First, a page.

Today I’ll be answering the question “How is sea level rise projected?”
Different climate emission scenarios create different amounts of heat in the atmosphere, and we model this using global climate models. This heat that's in the atmosphere then has impacts on the oceans. And so the first impact is expansion of the ocean. As it warms and heats, the water in the ocean itself expands.
The second impact is melting of the ice and glaciers and ice sheets, such as in Antarctica and Greenland.
And the third impact is how water is stored on land and lakes and groundwater.
Finally, how the land moves relative to the ocean is called subsidence and tectonic movement. And this can have a very large impact on sea level rise locally.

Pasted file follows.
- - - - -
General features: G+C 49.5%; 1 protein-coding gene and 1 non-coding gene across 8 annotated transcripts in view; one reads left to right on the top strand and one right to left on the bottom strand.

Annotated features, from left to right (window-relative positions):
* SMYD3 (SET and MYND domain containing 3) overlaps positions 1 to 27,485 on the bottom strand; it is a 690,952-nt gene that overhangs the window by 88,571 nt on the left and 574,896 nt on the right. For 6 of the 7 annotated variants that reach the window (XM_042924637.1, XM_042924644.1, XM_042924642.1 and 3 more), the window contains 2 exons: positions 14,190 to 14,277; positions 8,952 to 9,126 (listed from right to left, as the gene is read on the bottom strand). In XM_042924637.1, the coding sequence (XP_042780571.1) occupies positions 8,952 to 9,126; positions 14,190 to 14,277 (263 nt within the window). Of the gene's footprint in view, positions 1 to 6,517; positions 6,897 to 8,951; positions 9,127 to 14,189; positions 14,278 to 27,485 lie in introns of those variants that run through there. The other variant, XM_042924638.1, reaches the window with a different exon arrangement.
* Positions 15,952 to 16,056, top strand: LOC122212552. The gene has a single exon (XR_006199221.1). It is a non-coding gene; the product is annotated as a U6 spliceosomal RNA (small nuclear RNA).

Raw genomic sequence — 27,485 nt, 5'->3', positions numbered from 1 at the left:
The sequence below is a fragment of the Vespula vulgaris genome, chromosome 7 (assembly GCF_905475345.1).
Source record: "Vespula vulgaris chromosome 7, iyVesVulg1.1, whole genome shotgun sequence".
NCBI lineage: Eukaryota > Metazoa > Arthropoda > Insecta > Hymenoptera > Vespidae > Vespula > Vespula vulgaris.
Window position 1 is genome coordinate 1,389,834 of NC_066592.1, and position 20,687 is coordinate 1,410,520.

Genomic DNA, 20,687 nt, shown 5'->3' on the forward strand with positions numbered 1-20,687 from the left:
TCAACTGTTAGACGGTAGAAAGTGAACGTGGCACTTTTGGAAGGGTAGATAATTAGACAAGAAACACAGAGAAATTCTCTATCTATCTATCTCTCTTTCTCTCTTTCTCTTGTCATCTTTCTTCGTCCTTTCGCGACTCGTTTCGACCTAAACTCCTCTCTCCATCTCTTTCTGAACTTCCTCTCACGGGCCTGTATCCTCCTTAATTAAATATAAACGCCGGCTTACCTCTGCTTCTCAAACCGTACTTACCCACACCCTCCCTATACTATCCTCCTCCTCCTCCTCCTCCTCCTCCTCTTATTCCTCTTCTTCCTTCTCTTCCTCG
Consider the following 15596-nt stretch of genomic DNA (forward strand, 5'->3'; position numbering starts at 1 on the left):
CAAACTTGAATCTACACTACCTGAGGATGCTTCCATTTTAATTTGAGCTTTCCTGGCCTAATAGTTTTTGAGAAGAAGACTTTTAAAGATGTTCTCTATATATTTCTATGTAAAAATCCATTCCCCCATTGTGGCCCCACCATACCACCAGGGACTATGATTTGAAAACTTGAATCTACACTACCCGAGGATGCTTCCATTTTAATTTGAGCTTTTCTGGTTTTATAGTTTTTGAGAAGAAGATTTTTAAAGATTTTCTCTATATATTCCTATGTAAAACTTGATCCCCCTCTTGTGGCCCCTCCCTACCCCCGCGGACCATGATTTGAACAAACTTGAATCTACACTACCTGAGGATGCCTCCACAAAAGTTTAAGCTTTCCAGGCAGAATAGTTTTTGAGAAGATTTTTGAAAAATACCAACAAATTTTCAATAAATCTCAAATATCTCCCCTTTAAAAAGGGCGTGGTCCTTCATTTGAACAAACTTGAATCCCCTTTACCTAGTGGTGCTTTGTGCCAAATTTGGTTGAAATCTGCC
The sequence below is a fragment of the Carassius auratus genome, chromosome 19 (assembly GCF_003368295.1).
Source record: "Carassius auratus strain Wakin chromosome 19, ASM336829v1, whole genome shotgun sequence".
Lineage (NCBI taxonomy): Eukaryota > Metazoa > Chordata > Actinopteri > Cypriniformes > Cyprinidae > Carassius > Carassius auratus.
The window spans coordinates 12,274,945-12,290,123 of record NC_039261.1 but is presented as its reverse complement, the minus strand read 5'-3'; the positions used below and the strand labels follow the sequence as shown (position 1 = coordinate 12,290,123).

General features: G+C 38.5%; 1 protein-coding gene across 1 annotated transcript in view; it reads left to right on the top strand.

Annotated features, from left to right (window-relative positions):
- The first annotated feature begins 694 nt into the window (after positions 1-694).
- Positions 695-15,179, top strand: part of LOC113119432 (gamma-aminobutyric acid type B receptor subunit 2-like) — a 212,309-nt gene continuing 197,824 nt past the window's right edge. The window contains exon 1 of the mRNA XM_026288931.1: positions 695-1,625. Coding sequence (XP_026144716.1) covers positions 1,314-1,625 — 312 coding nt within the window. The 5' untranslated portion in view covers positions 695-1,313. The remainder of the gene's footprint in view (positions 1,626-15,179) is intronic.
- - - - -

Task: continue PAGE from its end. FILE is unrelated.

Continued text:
So you add up all these factors and you get different sea level rise rates for different climate scenarios. These are projections in time and they have a range of uncertainty.
The final point here is that sea level rise is not the same everywhere on the planet. You have global mean sea levels which is the average over the total earth, but then you also have different sea level rise rates in different places. And this is because of the contributing factors that I mentioned.
I hope this helps answer the question and I look forward to seeing you next time. Thank you.